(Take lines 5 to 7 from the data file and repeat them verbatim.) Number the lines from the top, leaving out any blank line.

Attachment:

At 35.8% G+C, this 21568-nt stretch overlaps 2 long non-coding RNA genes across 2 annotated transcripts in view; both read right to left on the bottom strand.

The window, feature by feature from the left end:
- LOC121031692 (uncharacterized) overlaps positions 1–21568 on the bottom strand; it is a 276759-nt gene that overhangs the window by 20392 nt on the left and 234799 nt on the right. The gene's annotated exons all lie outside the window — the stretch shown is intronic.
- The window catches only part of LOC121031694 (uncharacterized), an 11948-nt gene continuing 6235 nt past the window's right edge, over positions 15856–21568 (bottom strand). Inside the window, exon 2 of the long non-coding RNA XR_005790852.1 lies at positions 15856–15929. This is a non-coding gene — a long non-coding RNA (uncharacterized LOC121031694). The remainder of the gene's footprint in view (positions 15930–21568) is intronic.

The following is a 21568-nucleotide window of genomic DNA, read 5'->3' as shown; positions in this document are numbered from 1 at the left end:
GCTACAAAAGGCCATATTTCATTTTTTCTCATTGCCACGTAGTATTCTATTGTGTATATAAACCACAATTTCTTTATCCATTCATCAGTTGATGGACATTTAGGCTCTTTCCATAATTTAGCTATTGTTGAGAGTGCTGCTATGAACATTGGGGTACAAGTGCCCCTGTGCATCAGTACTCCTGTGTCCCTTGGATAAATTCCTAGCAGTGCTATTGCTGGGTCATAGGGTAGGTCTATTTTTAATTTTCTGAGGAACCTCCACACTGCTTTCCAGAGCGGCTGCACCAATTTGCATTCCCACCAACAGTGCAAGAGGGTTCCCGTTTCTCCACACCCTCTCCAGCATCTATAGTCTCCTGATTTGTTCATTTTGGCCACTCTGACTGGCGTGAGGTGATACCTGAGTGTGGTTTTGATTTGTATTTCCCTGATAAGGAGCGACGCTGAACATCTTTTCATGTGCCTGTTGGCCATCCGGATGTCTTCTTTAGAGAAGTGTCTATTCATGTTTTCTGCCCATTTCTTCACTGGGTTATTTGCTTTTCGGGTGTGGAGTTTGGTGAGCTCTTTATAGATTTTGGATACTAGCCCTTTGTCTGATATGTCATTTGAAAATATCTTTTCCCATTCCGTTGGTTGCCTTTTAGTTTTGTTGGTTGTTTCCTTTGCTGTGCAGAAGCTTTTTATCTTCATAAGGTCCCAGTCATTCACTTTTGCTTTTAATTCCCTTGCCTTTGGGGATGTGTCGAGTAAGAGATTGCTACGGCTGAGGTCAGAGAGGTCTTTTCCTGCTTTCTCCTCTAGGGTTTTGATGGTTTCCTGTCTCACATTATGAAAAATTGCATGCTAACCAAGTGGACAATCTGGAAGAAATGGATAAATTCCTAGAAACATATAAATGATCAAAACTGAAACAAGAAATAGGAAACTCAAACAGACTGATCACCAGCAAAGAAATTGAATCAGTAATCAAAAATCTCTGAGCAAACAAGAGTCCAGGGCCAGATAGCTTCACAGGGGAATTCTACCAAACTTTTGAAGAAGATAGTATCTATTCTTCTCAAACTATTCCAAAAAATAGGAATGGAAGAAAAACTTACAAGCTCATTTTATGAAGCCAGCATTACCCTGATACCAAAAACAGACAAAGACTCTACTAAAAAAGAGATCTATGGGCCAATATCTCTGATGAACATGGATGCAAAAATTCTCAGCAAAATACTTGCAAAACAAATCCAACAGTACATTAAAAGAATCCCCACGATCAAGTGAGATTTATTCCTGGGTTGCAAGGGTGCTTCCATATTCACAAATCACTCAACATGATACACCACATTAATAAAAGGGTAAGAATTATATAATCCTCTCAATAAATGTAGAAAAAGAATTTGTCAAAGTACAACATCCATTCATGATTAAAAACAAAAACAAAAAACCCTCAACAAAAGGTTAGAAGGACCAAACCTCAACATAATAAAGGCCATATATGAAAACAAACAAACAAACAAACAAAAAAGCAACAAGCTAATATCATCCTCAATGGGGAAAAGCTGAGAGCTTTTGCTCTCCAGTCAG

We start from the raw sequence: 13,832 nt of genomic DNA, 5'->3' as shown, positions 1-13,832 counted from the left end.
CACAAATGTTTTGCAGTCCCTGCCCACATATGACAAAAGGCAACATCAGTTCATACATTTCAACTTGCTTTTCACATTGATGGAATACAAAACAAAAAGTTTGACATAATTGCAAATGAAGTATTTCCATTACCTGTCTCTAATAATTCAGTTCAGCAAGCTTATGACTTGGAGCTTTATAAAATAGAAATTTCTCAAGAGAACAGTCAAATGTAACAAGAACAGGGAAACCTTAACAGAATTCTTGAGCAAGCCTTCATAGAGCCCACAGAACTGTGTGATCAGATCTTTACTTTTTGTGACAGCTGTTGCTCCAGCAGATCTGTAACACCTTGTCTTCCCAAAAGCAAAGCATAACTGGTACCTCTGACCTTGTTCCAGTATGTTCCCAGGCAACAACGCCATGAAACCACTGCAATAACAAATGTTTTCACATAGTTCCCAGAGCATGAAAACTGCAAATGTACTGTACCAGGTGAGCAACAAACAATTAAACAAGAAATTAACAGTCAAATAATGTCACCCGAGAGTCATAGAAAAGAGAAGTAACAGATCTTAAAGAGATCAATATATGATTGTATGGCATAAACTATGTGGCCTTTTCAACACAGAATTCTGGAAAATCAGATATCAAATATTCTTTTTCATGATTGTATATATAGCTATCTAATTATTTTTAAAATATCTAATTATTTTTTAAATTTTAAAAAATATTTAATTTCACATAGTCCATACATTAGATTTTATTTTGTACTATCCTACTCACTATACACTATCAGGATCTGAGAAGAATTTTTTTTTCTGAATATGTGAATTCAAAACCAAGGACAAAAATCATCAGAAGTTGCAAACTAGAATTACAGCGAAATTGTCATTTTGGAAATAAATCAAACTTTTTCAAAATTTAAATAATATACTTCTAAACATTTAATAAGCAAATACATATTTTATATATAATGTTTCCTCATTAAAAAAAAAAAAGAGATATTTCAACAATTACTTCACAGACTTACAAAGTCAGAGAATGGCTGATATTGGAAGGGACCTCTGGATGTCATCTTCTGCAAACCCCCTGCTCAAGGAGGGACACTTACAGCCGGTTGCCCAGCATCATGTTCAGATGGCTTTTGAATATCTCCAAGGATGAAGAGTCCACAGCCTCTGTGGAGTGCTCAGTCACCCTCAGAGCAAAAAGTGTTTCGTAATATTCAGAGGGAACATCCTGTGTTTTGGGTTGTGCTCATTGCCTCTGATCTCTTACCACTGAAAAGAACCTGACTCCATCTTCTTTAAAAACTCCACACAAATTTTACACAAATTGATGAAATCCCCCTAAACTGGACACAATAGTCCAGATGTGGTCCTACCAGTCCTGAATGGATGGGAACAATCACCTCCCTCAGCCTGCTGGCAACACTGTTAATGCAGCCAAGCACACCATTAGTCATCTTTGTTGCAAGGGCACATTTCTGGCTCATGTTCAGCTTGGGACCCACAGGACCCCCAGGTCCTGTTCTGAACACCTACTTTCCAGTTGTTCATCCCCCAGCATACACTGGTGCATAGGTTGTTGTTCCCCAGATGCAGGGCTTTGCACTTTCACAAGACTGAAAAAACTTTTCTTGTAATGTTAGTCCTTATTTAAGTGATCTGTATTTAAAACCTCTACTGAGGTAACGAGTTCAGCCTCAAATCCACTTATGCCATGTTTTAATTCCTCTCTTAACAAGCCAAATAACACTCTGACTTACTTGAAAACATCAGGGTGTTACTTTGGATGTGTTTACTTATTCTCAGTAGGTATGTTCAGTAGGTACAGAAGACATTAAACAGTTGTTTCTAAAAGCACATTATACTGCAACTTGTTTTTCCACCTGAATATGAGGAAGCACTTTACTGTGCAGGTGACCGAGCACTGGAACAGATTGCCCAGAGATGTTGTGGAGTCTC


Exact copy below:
The following is a 21568-nucleotide window of genomic DNA, read 5'->3' as shown; positions in this document are numbered from 1 at the left end:
GCTACAAAAGGCCATATTTCATTTTTTCTCATTGCCACGTAGTATTCTATTGTGTATATAAACCACAATTTCTTTATCCATTCATCAGTTGATGGACATTTAGGCTCTTTCCATAATTTAGCTATTGTTGAGAGTGCTGCTATGAACATTGGGGTACAAGTGCCCCTGTGCATCAGTACTCCTGTGTCCCTTGGATAAATTCCTAGCAGTGCTATTGCTGGGTCATAGGGTAGGTCTATTTTTAATTTTCTGAGGAACCTCCACACTGCTTTCCAGAGCGGCTGCACCAATTTGCATTCCCACCAACAGTGCAAGAGGGTTCCCGTTTCTCCACACCCTCTCCAGCATCTATAGTCTCCTGATTTGTTCATTTTGGCCACTCTGACTGGCGTGAGGTGATACCTGAGTGTGGTTTTGATTTGTATTTCCCTGATAAGGAGCGACGCTGAACATCTTTTCATGTGCCTGTTGGCCATCCGGATGTCTTCTTTAGAGAAGTGTCTATTCATGTTTTCTGCCCATTTCTTCACTGGGTTATTTGCTTTTCGGGTGTGGAGTTTGGTGAGCTCTTTATAGATTTTGGATACTAGCCCTTTGTCTGATATGTCATTTGAAAATATCTTTTCCCATTCCGTTGGTTGCCTTTTAGTTTTGTTGGTTGTTTCCTTTGCTGTGCAGAAGCTTTTTATCTTCATAAGGTCCCAGTCATTCACTTTTGCTTTTAATTCCCTTGCCTTTGGGGATGTGTCGAGTAAGAGATTGCTACGGCTGAGGTCAGAGAGGTCTTTTCCTGCTTTCTCCTCTAGGGTTTTGATGGTTTCCTGTCTCACATTATGAAAAATTGCATGCTAACCAAGTGGACAATCTGGAAGAAATGGATAAATTCCTAGAAACATATAAATGATCAAAACTGAAACAAGAAATAGGAAACTCAAACAGACTGATCACCAGCAAAGAAATTGAATCAGTAATCAAAAATCTCTGAGCAAACAAGAGTCCAGGGCCAGATAGCTTCACAGGGGAATTCTACCAAACTTTTGAAGAAGATAGTATCTATTCTTCTCAAACTATTCCAAAAAATAGGAATGGAAGAAAAACTTACAAGCTCATTTTATGAAGCCAGCATTACCCTGATACCAAAAACAGACAAAGACTCTACTAAAAAAGAGATCTATGGGCCAATATCTCTGATGAACATGGATGCAAAAATTCTCAGCAAAATACTTGCAAAACAAATCCAACAGTACATTAAAAGAATCCCCACGATCAAGTGAGATTTATTCCTGGGTTGCAAGGGTGCTTCCATATTCACAAATCACTCAACATGATACACCACATTAATAAAAGGGTAAGAATTATATAATCCTCTCAATAAATGTAGAAAAAGAATTTGTCAAAGTACAACATCCATTCATGATTAAAAACAAAAACAAAAAACCCTCAACAAAAGGTTAGAAGGACCAAACCTCAACATAATAAAGGCCATATATGAAAACAAACAAACAAACAAACAAAAAAGCAACAAGCTAATATCATCCTCAATGGGGAAAAGCTGAGAGCTTTTGCTCTCCAGTCAG

We start from the raw sequence: 13,832 nt of genomic DNA, 5'->3' as shown, positions 1-13,832 counted from the left end.